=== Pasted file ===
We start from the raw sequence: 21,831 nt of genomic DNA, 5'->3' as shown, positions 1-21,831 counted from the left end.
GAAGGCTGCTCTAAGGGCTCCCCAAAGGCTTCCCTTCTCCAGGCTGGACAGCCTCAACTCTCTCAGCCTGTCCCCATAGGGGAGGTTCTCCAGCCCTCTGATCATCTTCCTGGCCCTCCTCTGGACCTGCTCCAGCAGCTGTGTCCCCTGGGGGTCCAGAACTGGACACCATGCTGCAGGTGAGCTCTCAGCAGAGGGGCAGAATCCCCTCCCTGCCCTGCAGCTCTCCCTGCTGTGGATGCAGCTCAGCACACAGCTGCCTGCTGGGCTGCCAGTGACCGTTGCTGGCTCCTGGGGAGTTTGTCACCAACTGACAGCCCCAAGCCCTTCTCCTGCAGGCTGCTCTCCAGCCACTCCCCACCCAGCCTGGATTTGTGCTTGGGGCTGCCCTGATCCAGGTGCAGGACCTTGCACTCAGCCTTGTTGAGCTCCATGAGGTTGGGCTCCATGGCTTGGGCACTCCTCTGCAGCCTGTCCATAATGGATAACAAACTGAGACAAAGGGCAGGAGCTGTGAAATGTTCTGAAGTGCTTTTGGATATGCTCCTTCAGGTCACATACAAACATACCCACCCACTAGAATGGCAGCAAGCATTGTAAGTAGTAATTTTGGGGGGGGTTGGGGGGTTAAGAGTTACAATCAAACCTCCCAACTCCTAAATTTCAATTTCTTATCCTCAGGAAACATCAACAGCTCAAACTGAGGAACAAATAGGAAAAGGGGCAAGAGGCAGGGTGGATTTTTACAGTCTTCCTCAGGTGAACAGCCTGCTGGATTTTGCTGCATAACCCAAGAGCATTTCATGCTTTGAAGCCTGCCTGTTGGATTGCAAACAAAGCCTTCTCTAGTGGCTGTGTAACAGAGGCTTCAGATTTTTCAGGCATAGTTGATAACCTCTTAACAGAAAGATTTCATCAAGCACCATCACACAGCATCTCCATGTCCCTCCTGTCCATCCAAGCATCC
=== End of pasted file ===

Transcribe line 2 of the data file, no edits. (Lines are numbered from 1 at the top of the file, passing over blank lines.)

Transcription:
GAAGGCTGCTCTAAGGGCTCCCCAAAGGCTTCCCTTCTCCAGGCTGGACAGCCTCAACTCTCTCAGCCTGTCCCCATAGGGGAGGTTCTCCAGCCCTCTGATCATCTTCCTGGCCCTCCTCTGGACCTGCTCCAGCAGCTGTGTCCCCTGGGGGTCCAGAACTGGACACCATGCTGCAGGTGAGCTCTCAGCAGAGGGGCAGAATCCCCTCCCTGCCCTGCAGCTCTCCCTGCTGTGGATGCAGCTCAGCACACAGCTGCCTGCTGGGCTGCCAGTGACCGTTGCTGGCTCCTGGGGAGTTTGTCACCAACTGACAGCCCCAAGCCCTTCTCCTGCAGGCTGCTCTCCAGCCACTCCCCACCCAGCCTGGATTTGTGCTTGGGGCTGCCCTGATCCAGGTGCAGGACCTTGCACTCAGCCTTGTTGAGCTCCATGAGGTTGGGCTCCATGGCTTGGGCACTCCTCTGCAGCCTGTCCATAATGGATAACAAACTGAGACAAAGGGCAGGAGCTGTGAAATGTTCTGAAGTGCTTTTGGATATGCTCCTTCAGGTCACATACAAACATACCCACCCACTAGAATGGCAGCAAGCATTGTAAGTAGTAATTTTGGGGGGGGTTGGGGGGTTAAGAGTTACAATCAAACCTCCCAACTCCTAAATTTCAATTTCTTATCCTCAGGAAACATCAACAGCTCAAACTGAGGAACAAATAGGAAAAGGGGCAAGAGGCAGGGTGGATTTTTACAGTCTTCCTCAGGTGAACAGCCTGCTGGATTTTGCTGCATAACCCAAGAGCATTTCATGCTTTGAAGCCTGCCTGTTGGATTGCAAACAAAGCCTTCTCTAGTGGCTGTGTAACAGAGGCTTCAGATTTTTCAGGCATAGTTGATAACCTCTTAACAGAAAGATTTCATCAAGCACCATCACACAGCATCTCCATGTCCCTCCTGTCCATCCAAGCATCC